Among the new holders of these rights, included after the mentioned specification process, are women, children and adolescents. Women’s rights are primarily established in the Convention for the Elimination of all Forms of Discrimination Against Women, adopted by the UN in 1979 and ratified by Brazil in 1984. In the case of children and adolescents, their rights have been established in the International Convention on the Rights of Children adopted by the UN in 1989 and ratified by Brazil in the next year. Once these international documents were signed, all the rights stated on them have been recognized as demands and specificities of particular groups.

These rights mirror the social claims of the historical moment when they emerged as issues. Some of them have been incorporated to the legal framework according to the consensus reached by the time among the member States. If that is the case, they may be challenged not only internationally but also in the domestic sphere. Other rights simply did not achieved the same consensus, therefore, they have not become active rights and their implementation becomes more difficult.  

Thus, we may say that human rights are, in large, historical rights. New rights are always being recognized and incorporated[4], thanks to new social demands. Therefore, as time goes by, it is inevitable that the conventions become dated because there are always new demands and claims.

Periodically, the UN organizes international conferences on a variety of themes, opportunity in which are debated contemporary aspects of life. In the 90’s there were several conferences with the participation of governmental representatives and, more recently, members of non-governmental organizations, as well as UN employees. Although, in the end, no legally binding document is issued, as it happens in conventions and treaties, the parties always try to each a consensus that may allow a formal declaration and program of action establishing how the countries should act regarding the issues raised by then.  The final goal is to be able to maximize the links among countries as means to adopt a language on rights and obligations.

The adoption of this common language on rights and obligations, as explained by Miller (2002, p.138), allows one to work with the radical potential of the tripartite structure of State responsibility: to respect, to protect and to implement. Respecting human rights means that the State actions and their officers should not, by themselves, violate rights. Protecting rights means that the State must take actions in all its ramifications to assure that no other entity – individuals or corporations – perpetrates abuses against human rights. Implementing rights means that the State is obliged to guarantee that its actions, in all levels, allow the full compliance with these rights.

Following, we will discuss the construction and the content of the sexual rights, which were defined jointly with the reproductive rights during UN International Conferences, more specifically those in Cairo and Beijing.



This article emphasizes sexual rights, which refers to the exercise of sexuality. When, in the 80’s the epidemics of HIV/AIDS aroused, the World Health Organization defined sexual health as "the integration of somatic, emotional, intellectual and social elements of the sexual being that may positively enriching and that may strengthen the personality, the communication and love.  From this point of view it has a decisive importance in the right of sexual information and in the right to pleasure" (Mattar, 2007). The movement led by gays and lesbians, together with part of the feminist movement, started to be mobilized by this new concept of sexual health and, based on it, tried to discuss something broader in the scope of the so-called "sexual rights".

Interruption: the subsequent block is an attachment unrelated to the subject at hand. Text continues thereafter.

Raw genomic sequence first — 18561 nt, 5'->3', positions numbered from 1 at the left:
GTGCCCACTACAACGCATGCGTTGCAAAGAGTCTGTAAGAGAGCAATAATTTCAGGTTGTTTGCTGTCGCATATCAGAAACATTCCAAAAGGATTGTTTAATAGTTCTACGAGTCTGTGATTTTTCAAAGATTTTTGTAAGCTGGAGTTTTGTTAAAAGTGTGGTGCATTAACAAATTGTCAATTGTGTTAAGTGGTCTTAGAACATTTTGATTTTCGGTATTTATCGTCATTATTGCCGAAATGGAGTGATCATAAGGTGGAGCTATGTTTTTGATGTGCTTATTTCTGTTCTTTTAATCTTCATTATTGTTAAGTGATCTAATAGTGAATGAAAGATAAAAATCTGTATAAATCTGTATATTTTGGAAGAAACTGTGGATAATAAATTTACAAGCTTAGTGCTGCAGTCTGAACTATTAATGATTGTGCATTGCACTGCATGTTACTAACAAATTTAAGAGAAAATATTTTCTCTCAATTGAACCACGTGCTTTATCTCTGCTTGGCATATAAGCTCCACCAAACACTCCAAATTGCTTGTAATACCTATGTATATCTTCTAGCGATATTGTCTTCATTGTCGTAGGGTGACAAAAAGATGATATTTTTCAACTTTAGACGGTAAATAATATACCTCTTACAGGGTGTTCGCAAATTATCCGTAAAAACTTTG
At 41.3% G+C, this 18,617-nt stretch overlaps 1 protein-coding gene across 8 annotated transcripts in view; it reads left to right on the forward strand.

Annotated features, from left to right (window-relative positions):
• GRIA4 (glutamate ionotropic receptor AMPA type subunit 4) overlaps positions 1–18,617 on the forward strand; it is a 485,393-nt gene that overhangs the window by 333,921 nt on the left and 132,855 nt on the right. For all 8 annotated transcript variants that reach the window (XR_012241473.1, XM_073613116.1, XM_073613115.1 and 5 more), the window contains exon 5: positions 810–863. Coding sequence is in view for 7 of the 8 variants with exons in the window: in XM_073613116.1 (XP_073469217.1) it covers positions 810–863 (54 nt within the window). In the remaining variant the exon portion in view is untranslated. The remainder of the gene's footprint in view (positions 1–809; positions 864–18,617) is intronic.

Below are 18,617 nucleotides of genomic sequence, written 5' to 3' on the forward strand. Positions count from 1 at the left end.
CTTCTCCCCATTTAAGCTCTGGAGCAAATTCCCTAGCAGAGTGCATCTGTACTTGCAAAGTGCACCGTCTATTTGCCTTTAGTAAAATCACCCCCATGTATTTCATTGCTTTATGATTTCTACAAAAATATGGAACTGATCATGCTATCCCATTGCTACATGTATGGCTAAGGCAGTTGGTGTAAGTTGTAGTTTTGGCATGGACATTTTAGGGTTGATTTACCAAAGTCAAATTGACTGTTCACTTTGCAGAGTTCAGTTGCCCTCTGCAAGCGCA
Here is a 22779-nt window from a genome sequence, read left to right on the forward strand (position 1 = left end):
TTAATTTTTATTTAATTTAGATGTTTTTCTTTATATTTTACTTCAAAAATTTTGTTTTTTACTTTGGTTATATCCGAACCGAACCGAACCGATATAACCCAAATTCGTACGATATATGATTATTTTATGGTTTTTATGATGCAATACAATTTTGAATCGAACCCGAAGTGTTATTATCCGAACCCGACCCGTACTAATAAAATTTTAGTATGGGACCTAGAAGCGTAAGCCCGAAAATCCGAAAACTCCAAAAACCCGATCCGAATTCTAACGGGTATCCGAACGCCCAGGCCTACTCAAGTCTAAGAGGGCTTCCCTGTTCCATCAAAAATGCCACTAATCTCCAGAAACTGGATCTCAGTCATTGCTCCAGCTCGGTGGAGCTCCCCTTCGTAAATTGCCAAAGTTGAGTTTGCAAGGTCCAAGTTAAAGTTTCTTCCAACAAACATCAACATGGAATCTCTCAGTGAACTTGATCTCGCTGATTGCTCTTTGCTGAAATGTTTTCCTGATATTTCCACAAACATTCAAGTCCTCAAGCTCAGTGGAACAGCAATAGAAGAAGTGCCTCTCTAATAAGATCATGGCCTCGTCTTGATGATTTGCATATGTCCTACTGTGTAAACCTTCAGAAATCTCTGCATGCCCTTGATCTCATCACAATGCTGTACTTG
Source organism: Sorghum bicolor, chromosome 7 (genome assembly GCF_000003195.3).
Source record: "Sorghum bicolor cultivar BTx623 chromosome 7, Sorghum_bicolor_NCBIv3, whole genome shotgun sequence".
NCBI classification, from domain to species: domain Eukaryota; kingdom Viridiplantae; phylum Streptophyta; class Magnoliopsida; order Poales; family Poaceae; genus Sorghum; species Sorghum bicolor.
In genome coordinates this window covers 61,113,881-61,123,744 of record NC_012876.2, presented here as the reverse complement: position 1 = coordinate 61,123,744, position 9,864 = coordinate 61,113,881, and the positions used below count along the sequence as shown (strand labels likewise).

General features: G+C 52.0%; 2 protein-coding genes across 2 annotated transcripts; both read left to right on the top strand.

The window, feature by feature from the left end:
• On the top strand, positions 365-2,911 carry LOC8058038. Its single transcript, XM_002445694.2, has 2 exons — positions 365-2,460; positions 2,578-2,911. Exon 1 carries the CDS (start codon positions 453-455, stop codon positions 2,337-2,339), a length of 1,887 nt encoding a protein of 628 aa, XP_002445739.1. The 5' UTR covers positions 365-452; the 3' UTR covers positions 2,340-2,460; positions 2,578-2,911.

It was only during the 4th. World Conference on Women, in Beijing, 1995, that the provision 96 was minimally accorded, stating in the Declaration and Platform of Action that:

Women’s human rights include their rights to freely and responsibly control  all the issues related to their sexuality, including reproductive and sexual health, free from coercion, discrimination and violence. Equal relationships between men and women - referring to sexual relations and reproduction, including the full respect for the individual’s integrity - require mutual respect, consent and responsibility sharing on their sexual behavior and its consequences. (Cidadania, Estudo, Pesquisa..., 1999,  p. 149)

Although this is not exactly a definition of sexual rights, it certainly refers to the rights included in that definition. Since this is not the ideal formulation of sexual rights, we refer to two other formulations that, with some variants, use different designations to advocate equal ideas and rights. The first conception defended by (Miller, 2001, p.122-123), points some elements or common principles that may be construed as belonging to sexual rights: "right to integrity/autonomy (of the individual); rights to equality/non-discrimination (the diversity); rights to body/health integrity; and, rights of participation/capability". According to this author, "each of these groups [of principles] includes existing guarantees for the human rights". We must also consider "the notion that all the rights are interconnected and that they are interdependent in their execution" (Miller, 2002, p.139).

The other conception, adopted by Petchesky (1999), defends a positive alternative vision on sexual rights with two interlinked components: a group of ethical principles (basic substance or purpose of the sexual rights) and a broad spectrum of enabling conditions, without which this purpose can not be achieved in practical terms. The ethical principles she mentions are: sexual diversity or sexual plurality; dwelling diversity that refers to several living arrangements; [right to] health; and, finally, autonomy. The enabling conditions, although they may not be extensively listed here, correspond to all the other human rights that one needs to live a dignified life.